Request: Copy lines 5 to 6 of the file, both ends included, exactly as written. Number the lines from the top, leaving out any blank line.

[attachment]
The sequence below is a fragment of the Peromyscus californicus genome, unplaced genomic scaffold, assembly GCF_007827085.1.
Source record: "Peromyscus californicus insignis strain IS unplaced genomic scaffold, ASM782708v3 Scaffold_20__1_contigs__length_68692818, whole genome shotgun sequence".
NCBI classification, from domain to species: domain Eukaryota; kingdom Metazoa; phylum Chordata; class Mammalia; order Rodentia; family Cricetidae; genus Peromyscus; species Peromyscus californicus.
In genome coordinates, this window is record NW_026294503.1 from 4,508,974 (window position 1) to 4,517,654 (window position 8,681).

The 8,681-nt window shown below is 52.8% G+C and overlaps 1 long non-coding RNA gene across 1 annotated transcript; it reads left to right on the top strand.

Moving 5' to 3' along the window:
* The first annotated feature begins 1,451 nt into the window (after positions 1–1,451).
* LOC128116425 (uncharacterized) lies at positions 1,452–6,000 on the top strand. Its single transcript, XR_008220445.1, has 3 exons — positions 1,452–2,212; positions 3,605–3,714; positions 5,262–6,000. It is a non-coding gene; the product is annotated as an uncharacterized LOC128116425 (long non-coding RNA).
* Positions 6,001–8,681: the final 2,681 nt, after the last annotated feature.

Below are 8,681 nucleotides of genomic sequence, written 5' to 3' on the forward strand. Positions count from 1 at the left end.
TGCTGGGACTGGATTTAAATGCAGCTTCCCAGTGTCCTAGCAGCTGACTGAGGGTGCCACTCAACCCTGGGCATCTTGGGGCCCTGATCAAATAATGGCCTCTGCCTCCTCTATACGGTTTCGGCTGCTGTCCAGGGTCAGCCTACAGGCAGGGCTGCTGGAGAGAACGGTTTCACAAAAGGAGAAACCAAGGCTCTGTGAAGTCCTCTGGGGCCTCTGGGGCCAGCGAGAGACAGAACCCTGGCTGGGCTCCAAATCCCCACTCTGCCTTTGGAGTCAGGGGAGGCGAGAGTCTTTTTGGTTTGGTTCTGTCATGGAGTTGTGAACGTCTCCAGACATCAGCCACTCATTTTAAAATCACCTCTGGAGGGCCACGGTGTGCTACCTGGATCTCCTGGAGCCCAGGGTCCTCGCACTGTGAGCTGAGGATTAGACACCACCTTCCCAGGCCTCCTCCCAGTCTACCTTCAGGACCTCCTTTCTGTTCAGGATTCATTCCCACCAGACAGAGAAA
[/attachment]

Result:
The 8,681-nt window shown below is 52.8% G+C and overlaps 1 long non-coding RNA gene across 1 annotated transcript; it reads left to right on the top strand.

Moving 5' to 3' along the window: